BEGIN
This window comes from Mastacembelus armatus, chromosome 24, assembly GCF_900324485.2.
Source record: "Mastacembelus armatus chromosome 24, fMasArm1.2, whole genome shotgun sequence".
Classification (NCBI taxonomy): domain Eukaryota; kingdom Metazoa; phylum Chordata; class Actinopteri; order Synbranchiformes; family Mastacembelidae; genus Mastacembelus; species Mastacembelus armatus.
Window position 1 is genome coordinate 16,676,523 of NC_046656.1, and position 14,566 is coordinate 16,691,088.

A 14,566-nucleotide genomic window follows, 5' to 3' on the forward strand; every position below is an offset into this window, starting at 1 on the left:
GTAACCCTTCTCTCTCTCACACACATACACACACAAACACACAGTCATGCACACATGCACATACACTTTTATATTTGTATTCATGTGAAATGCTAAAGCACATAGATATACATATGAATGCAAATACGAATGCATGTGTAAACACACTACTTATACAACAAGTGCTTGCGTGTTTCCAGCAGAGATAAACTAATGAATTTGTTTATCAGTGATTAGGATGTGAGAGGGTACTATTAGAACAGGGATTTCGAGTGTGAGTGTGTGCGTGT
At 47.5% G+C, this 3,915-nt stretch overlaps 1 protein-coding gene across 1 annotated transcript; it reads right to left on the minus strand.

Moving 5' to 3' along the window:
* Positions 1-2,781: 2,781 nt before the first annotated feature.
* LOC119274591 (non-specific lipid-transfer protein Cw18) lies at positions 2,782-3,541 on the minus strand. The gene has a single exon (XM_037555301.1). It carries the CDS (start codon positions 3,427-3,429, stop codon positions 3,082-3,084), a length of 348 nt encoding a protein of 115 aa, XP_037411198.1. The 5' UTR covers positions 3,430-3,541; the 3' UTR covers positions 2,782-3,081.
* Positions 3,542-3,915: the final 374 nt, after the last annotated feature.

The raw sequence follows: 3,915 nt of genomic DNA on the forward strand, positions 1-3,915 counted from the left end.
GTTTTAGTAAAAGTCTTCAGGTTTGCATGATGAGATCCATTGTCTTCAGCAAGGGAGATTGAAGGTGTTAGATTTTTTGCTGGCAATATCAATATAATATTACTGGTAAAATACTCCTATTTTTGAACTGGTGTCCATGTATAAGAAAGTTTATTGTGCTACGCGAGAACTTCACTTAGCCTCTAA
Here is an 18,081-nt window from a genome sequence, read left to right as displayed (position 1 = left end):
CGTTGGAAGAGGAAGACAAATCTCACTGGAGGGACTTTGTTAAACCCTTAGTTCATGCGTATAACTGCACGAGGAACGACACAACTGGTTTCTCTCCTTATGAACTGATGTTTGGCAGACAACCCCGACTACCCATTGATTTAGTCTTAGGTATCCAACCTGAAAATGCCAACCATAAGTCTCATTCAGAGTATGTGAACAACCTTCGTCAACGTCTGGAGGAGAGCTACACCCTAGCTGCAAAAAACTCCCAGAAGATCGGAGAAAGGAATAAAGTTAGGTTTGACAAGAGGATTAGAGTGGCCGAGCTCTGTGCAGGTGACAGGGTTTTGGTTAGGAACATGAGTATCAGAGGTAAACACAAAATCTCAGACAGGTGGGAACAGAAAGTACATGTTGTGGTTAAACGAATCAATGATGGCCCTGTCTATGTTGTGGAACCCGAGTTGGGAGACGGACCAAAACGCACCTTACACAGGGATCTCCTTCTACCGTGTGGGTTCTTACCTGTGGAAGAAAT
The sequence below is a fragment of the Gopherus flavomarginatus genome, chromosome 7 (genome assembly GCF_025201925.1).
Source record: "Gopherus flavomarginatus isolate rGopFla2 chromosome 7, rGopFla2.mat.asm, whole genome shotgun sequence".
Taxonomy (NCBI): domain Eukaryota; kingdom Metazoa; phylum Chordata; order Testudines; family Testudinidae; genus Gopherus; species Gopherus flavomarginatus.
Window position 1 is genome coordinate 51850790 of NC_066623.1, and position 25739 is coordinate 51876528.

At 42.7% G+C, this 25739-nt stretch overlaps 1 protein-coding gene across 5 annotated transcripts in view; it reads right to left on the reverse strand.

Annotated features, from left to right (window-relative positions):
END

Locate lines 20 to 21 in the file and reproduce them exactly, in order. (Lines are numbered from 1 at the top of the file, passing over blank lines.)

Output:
At 42.7% G+C, this 25739-nt stretch overlaps 1 protein-coding gene across 5 annotated transcripts in view; it reads right to left on the reverse strand.

Annotated features, from left to right (window-relative positions):